No More 'Mr. Obama Is a Nice Guy'
There is a reflexive desire among a certain species of moderate Republicans to be perceived as "civil" by liberal opponents who believe that the mere existence of free-market, limited-government conservatism is an indecent affront to humankind. All aboard the U.S.S. Lost Cause.
This disastrous, bend-over bipartisanship is a hard habit to break. In 2008, Arizona Sen. John McCain rode the "Barack Obama is a nice guy, but vote for me" wave to crashing defeat. In 2012, McCain's endorsee, Mitt Romney, has made "Barack Obama is a nice guy but in over his head" a standard stump-speech talking point.
Conservatives of good will who've watched President Obama brutalize his enemies have one question for the nice-guy niceties: Why, GOP, why?
Romney's smarter-than-thou strategists explain that he can't scare off independents and Democrats with straight talk about Obama's thuggery. But he's turning off the conservative base, on whom his hold is tenuous. More importantly, Romney's McCain-lite impersonation is also writing off independents and Democrats who've come to realize what the myriad targets of White House bullying have learned the hard way over the past four years: Barack Obama is not a "nice guy."
Ask Gerald Walpin, the former AmeriCorps inspector general who was pushed out of his job by the Obamas after exposing fraud and corruption perpetrated by Democratic mayor of Sacramento and Obama friend Kevin Johnson. Walpin was unceremoniously fired and smeared by Team Obama. The White House baselessly questioned the veteran watchdog's mental health and never apologized for slandering him.
Ask the family, friends and co-workers of murdered Border Patrol Agent Brian Terry. They have been forced to sue the Obama administration to combat the Operation Fast and Furious cover-up of deadly policy decisions that led to their hero's death. "I think they are liars, and I would tell them that," Terry's father, Kent, said of Obama's henchmen.
As Townhall editor Katie Pavlich makes clear in her devastating new book, "Fast and Furious: Barack Obama's Bloodiest Scandal and Its Shameless Cover-Up," the president, his corrupt attorney general, Eric Holder, and their minions weren't "in over their heads." They knew exactly what they were doing and have obstructed investigations into the bloody consequences of their policies ever since.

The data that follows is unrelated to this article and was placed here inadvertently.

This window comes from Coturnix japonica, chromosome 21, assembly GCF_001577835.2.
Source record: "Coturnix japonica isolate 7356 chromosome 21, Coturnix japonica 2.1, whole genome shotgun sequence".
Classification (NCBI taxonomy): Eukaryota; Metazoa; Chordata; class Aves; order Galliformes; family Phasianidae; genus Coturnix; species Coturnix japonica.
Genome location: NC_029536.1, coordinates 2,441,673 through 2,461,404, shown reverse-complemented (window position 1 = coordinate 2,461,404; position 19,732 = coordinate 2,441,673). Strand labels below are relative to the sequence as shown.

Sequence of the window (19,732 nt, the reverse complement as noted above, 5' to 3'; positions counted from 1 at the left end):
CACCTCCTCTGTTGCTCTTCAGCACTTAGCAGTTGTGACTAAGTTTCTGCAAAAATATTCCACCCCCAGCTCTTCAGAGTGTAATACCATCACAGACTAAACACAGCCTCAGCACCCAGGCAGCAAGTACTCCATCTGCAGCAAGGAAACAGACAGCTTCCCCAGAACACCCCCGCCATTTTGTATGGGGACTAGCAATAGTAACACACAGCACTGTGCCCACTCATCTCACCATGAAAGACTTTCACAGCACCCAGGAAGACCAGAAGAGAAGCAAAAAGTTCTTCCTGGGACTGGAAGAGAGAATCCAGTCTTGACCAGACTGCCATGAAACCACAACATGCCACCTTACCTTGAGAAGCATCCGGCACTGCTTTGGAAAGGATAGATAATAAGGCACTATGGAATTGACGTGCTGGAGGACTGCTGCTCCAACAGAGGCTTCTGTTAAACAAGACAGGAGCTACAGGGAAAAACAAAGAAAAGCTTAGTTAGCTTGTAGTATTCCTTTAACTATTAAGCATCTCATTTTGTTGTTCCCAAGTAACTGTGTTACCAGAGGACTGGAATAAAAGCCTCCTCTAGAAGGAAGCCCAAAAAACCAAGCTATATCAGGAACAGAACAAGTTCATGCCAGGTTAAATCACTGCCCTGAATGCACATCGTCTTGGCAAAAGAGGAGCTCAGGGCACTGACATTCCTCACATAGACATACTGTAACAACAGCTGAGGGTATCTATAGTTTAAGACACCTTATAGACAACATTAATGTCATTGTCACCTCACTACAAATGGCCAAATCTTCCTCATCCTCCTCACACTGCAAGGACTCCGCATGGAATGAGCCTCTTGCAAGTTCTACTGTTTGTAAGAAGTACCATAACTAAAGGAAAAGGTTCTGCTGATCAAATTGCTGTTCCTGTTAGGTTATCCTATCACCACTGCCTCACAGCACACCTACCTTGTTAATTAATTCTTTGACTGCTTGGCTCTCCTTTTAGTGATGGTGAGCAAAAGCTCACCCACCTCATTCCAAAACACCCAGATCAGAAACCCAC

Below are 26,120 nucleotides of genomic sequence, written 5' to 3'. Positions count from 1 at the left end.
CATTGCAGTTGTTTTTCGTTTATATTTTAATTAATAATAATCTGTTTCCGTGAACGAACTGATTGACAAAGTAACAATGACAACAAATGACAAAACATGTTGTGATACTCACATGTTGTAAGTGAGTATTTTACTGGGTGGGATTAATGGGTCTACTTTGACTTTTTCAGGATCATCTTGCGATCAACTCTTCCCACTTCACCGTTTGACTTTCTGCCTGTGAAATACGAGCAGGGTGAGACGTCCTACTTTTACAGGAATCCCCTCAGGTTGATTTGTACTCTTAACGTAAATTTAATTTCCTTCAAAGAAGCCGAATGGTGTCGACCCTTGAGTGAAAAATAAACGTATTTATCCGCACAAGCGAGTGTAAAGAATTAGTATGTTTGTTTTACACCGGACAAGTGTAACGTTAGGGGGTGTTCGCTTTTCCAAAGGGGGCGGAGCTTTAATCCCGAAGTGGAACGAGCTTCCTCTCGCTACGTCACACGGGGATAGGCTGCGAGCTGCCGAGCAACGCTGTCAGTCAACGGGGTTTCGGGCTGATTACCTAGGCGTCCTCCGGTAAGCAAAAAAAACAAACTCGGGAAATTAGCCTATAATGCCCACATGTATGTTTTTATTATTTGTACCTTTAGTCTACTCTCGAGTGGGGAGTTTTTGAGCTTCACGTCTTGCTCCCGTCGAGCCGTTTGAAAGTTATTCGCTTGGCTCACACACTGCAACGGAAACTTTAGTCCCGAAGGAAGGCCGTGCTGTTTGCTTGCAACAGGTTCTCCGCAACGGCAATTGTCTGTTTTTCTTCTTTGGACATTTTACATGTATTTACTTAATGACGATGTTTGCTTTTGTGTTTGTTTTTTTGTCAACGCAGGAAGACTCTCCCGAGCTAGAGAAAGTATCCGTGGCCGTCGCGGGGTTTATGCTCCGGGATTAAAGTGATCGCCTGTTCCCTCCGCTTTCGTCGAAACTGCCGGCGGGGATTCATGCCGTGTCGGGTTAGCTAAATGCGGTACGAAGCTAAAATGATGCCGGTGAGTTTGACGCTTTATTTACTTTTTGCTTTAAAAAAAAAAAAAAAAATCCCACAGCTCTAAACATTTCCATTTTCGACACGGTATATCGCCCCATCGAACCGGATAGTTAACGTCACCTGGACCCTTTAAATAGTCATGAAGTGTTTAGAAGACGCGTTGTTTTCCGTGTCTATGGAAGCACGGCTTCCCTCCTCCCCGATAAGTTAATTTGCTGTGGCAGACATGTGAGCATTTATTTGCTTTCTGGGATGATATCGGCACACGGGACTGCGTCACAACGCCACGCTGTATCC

That's not "nice." It's rotten to the core.
Nice? Ask those who have felt the wrath of Obama: tea party members, bitter-clinging gun owners and voters of faith; budget-reform leaders, such as Wisconsin's GOP Rep. Paul Ryan and Gov. Scott Walker, Chrysler creditors and dealers, and Delphi auto-parts workers strong-armed and cut out of the White House auto bailout negotiations with United Auto Workers; the U.S. Chamber of Commerce, Americans for Prosperity and their donors; Fox News, conservative talk-radio giant Rush Limbaugh; the Congressional Budget Office and the Supreme Court.
There is nothing shameful about shattering the left's defining fraudulent narrative — which was promoted again this week by myth-making first lady Michelle Obama — that the president has "brought us out of the dark and into the light."
There is nothing hateful about exposing Team Obama's hardball tactics and government witch-hunts against taxpayers, businesses and political opponents.
There is nothing unbecoming or un-presidential about questioning the Obama administration's Chicago gangster treatment of dissidents, whistleblowers and watchdogs.
Let it be noted that Mr. "Nice Guy" never goes out of his way to show his opponents respect. In 2008, Obama openly bragged that his campaign strategy is: "If they bring a knife to the fight, we bring a gun."
Remember when he sneered at millions who turned out for the nationwide Tax Day tea party protests in 2009: "You would think they'd be saying thank you."
Remember when he taunted GOP leaders: "We don't mind the Republicans joining us. They can come for the ride, but they gotta sit in back."
Remember when he told Republicans to shut up during the stimulus debate: "I want them just to get out of the way" and "don't do a lot of talking."
Remember when he outrageously insinuated before the 2010 midterms that conservatives were racist: He called critics of his amnesty policies "enemies" who needed to be "punished" by Latino voters because they were not "the kinds of folks who represent our core American values."
Remember when he remained silent about his surrogates' misogynistic attacks on GOP vice presidential candidate and former Alaska Gov. Sarah Palin.
Remember when he remained silent about the vulgar rallying cry of Teamsters Union President Jimmy Hoffa, who introduced Obama at a Detroit Labor Day rally by urging union members to work against Republicans and "take these son of a bitches out."
Romney's surrogates insist that conservatives should "stick to the issues." But Obama's by-any-means-necessary ruthlessness is an issue. Like Chiffon Margarine said, "It's not nice to fool Mother Nature." And it's not nice to delude the American electorate in the name of comity, politesse and simpering civility.